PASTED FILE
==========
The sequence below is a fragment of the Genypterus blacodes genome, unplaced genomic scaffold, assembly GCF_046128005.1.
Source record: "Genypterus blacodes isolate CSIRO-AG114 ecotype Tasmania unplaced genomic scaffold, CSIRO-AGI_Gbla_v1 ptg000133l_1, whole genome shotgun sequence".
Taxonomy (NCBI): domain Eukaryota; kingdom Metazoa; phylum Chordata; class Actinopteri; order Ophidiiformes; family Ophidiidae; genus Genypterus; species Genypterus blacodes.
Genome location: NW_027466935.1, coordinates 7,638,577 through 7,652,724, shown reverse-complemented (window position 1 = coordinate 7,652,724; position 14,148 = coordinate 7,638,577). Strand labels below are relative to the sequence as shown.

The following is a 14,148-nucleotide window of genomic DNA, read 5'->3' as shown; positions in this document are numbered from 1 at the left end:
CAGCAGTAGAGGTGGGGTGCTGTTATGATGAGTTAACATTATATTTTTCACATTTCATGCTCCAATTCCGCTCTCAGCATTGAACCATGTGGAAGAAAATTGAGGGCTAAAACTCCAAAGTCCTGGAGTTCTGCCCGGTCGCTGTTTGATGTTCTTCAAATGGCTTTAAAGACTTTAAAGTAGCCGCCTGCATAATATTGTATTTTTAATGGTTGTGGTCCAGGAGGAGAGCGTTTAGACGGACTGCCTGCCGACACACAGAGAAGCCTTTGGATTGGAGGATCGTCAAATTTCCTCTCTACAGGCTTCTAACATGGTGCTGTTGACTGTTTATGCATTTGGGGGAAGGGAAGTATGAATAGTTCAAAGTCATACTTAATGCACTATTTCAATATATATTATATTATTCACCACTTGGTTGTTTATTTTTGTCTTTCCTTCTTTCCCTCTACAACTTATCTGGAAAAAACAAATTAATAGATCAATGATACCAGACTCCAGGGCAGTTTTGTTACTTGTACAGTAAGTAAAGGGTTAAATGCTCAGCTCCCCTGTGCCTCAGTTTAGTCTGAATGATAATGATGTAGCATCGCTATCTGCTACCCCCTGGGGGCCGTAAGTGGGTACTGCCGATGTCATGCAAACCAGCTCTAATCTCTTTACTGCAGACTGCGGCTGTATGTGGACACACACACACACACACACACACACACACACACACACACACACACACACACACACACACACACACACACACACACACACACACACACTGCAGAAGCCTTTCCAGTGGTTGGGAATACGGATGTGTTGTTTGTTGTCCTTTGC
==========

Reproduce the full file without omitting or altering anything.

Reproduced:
The sequence below is a fragment of the Genypterus blacodes genome, unplaced genomic scaffold, assembly GCF_046128005.1.
Source record: "Genypterus blacodes isolate CSIRO-AG114 ecotype Tasmania unplaced genomic scaffold, CSIRO-AGI_Gbla_v1 ptg000133l_1, whole genome shotgun sequence".
Taxonomy (NCBI): domain Eukaryota; kingdom Metazoa; phylum Chordata; class Actinopteri; order Ophidiiformes; family Ophidiidae; genus Genypterus; species Genypterus blacodes.
Genome location: NW_027466935.1, coordinates 7,638,577 through 7,652,724, shown reverse-complemented (window position 1 = coordinate 7,652,724; position 14,148 = coordinate 7,638,577). Strand labels below are relative to the sequence as shown.

The following is a 14,148-nucleotide window of genomic DNA, read 5'->3' as shown; positions in this document are numbered from 1 at the left end:
CAGCAGTAGAGGTGGGGTGCTGTTATGATGAGTTAACATTATATTTTTCACATTTCATGCTCCAATTCCGCTCTCAGCATTGAACCATGTGGAAGAAAATTGAGGGCTAAAACTCCAAAGTCCTGGAGTTCTGCCCGGTCGCTGTTTGATGTTCTTCAAATGGCTTTAAAGACTTTAAAGTAGCCGCCTGCATAATATTGTATTTTTAATGGTTGTGGTCCAGGAGGAGAGCGTTTAGACGGACTGCCTGCCGACACACAGAGAAGCCTTTGGATTGGAGGATCGTCAAATTTCCTCTCTACAGGCTTCTAACATGGTGCTGTTGACTGTTTATGCATTTGGGGGAAGGGAAGTATGAATAGTTCAAAGTCATACTTAATGCACTATTTCAATATATATTATATTATTCACCACTTGGTTGTTTATTTTTGTCTTTCCTTCTTTCCCTCTACAACTTATCTGGAAAAAACAAATTAATAGATCAATGATACCAGACTCCAGGGCAGTTTTGTTACTTGTACAGTAAGTAAAGGGTTAAATGCTCAGCTCCCCTGTGCCTCAGTTTAGTCTGAATGATAATGATGTAGCATCGCTATCTGCTACCCCCTGGGGGCCGTAAGTGGGTACTGCCGATGTCATGCAAACCAGCTCTAATCTCTTTACTGCAGACTGCGGCTGTATGTGGACACACACACACACACACACACACACACACACACACACACACACACACACACACACACACACACACACACACACACACACACACACACTGCAGAAGCCTTTCCAGTGGTTGGGAATACGGATGTGTTGTTTGTTGTCCTTTGC